I also think it tried to do a little too much. There were a lot of jumbled issues (childhood sexual abuse (<--- trigger warning), rape, domestic violence, trust issues, abandonment, PTSD, religious themes)... the list goes on and one), and when you are combining that with a burgeoning romance, a mystery, and a police procedural, it ended up feeling a little cluttered. Also, these guys were too dense and non-communicative about their feelings for each other for my liking.
I think if the narration had been stronger I would have liked this a bit more, but it was still a pretty impressive book. I think it is a must-read for angsty, mystery lovers who want something a little slower paced and different.
**Copy provided by the publisher in exchange for an honest review**
I believe I have found another "must" read author!! A.J. Thomas delivered an exceptional story filled with humor, lust, intrigue, and possibility. Thomas's writing technique draws the reader in and makes you hunger for more. The meeting of Christopher and Doug is one that is very realistic and relatable and their journey to discovery was awesome. The narration by Andy Babinski was exceptional and added to the story. Though I would have loved to have had closure in the story that was Christopher and Doug...the author allowed the reader to imagine the possibilities and being the sap that I am, of course they live happily ever after!!! Excellent book and I definitely recommend. Looking forward to reading more from this author...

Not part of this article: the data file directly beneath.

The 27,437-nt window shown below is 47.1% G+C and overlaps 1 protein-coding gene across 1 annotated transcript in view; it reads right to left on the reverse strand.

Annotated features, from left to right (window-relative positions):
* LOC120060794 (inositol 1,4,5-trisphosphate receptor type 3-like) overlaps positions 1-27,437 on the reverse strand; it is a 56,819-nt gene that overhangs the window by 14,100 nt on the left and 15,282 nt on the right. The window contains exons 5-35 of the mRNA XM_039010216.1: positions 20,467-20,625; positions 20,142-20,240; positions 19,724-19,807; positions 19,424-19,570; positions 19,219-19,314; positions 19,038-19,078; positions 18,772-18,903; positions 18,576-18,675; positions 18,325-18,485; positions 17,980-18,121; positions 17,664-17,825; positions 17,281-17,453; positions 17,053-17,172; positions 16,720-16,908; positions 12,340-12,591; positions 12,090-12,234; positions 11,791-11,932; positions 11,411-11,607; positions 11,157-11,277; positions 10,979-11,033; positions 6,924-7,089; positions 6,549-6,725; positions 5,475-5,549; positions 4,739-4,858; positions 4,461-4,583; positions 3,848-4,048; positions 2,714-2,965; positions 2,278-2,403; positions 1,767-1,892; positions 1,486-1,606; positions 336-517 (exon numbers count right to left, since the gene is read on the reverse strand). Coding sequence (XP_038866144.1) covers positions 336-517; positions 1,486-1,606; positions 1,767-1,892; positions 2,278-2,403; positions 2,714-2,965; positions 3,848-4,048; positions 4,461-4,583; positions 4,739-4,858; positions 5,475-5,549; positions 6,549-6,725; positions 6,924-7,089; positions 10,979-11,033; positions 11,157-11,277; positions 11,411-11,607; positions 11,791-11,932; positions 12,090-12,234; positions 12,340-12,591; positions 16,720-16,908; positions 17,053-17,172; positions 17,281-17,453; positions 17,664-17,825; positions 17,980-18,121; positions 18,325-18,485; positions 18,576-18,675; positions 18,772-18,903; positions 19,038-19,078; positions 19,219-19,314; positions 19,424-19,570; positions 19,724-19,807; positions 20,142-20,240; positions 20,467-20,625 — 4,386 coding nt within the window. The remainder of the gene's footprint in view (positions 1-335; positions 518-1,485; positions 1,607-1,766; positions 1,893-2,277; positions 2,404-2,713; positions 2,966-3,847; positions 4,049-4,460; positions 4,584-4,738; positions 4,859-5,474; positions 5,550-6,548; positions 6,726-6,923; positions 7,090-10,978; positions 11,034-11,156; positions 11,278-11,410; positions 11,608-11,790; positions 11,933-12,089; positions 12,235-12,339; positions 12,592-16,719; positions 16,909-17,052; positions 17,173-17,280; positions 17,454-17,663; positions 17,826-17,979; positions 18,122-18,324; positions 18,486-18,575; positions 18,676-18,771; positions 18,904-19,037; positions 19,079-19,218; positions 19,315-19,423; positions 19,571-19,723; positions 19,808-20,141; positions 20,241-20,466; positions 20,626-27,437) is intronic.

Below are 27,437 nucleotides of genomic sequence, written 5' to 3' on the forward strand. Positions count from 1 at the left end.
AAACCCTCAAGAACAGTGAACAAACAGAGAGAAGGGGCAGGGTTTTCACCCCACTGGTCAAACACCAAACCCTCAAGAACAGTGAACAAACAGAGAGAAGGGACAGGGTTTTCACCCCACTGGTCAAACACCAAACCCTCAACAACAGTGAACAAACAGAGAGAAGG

I really enjoyed this book. There were points where it got slow but it was so worth it. The author did a good job creating strong and interesting characters. The mystery was also very interesting and surprised me.
The narrator was talented and did a great job with the different characters.